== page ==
Comprensión de la interpolación lineal en la animación de la interfaz de usuario

En la animación tradicional (dibujada a mano), un artista principal o principal dibuja fotogramas clave que definen el movimiento.

Un asistente, generalmente un pasante o un artista junior, luego dibuja los intermedios necesarios para la escena. El trabajo del asistente, también llamado intermediario, es hacer que las transiciones entre poses clave se vean suaves y naturales.

Los intermedios son necesarios ya que las animaciones sin ellos aparecen entrecortadas. Desafortunadamente, dibujar intermedios es un trabajo más o menos pesado. Pero estamos en el siglo XXI y tenemos computadoras que pueden manejar este tipo de tareas.

¿Recuerda lo que los maestros le dijeron en la escuela primaria acerca de que las computadoras son tontas? Es necesario indicar a las computadoras la secuencia exacta de pasos para realizar una acción. Hoy veremos una secuencia de pasos, o algoritmo, que ayuda a la computadora a dibujar los elementos intermedios necesarios para crear una animación fluida.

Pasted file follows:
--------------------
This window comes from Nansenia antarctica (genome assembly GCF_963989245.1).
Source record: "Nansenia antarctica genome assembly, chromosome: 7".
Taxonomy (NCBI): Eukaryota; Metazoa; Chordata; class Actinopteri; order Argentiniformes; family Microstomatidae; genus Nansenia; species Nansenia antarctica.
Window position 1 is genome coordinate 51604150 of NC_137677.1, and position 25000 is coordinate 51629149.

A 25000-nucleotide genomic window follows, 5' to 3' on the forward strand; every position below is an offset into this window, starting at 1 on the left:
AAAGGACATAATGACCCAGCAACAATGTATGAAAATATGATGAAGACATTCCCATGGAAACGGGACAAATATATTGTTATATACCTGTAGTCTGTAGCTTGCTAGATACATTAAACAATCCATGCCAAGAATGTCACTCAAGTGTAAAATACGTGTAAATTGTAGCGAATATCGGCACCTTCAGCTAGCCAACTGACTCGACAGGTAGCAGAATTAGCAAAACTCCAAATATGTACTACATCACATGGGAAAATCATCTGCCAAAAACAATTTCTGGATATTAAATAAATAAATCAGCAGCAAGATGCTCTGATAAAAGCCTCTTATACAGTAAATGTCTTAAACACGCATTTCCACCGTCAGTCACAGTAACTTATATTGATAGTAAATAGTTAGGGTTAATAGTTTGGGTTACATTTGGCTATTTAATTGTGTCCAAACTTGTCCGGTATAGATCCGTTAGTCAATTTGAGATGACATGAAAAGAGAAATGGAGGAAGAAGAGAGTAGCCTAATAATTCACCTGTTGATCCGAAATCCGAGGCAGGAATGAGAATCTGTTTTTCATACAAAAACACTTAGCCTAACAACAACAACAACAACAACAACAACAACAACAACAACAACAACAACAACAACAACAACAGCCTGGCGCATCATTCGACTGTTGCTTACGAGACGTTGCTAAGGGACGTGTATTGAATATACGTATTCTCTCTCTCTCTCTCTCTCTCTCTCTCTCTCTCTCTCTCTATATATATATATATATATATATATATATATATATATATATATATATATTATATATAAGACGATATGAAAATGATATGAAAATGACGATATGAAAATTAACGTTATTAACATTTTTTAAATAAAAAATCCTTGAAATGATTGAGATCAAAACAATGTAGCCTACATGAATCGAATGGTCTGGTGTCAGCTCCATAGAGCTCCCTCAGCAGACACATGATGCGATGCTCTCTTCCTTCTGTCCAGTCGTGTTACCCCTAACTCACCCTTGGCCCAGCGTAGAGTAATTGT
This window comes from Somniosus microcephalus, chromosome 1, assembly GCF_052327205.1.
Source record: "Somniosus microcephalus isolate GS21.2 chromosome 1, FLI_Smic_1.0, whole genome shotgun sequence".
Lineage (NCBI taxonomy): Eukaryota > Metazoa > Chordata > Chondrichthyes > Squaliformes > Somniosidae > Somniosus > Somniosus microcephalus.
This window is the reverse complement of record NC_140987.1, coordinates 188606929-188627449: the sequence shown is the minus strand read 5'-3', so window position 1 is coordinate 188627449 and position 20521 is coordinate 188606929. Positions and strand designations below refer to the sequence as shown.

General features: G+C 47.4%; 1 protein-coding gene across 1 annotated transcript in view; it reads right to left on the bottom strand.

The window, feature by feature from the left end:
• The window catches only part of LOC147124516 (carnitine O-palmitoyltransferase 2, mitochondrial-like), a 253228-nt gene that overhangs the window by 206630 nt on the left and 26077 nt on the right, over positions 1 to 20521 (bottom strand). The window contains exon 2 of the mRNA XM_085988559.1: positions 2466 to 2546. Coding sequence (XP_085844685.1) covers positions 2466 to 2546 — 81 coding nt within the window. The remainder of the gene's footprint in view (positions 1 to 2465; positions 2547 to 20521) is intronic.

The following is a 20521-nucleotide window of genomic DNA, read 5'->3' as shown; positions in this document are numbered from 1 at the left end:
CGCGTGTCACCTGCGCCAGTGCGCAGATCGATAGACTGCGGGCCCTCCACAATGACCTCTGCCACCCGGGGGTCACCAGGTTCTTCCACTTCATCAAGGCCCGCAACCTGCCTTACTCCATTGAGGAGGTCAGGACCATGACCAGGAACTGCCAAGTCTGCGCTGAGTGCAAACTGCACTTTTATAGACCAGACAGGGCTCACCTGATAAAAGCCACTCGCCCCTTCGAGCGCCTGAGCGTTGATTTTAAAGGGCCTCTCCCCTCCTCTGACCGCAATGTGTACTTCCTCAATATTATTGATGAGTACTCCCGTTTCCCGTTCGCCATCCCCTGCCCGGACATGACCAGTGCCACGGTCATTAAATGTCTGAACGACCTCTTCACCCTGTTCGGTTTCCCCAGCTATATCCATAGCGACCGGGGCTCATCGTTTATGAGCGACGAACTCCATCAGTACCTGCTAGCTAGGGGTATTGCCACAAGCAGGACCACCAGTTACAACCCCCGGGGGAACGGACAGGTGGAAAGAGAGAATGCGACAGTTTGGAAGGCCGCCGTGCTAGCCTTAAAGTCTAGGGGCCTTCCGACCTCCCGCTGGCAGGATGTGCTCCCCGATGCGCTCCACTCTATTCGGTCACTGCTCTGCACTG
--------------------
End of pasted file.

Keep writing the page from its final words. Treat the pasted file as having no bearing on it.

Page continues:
Usaré lienzo HTML5 y JavaScript para ilustrar el algoritmo. Sin embargo, podrá leer y comprender el artículo incluso si no está familiarizado con ellos.


Nuestro objetivo es simple, para animar una bola desde el punto A (startX, startY)a B (endX, endY).

Si esta escena se pasara a un estudio que hace animación tradicional, el artista senior dibujaría las siguientes poses clave ...

... y luego pasar la mesa de dibujo a un artista joven para que dibuje entremedios así.

Para nuestra situación, no hay estudio de animación ni tenemos artistas junior. Todo lo que tenemos es una meta, una computadora y la capacidad de escribir código.


El código HTML es simple, solo necesitamos una línea.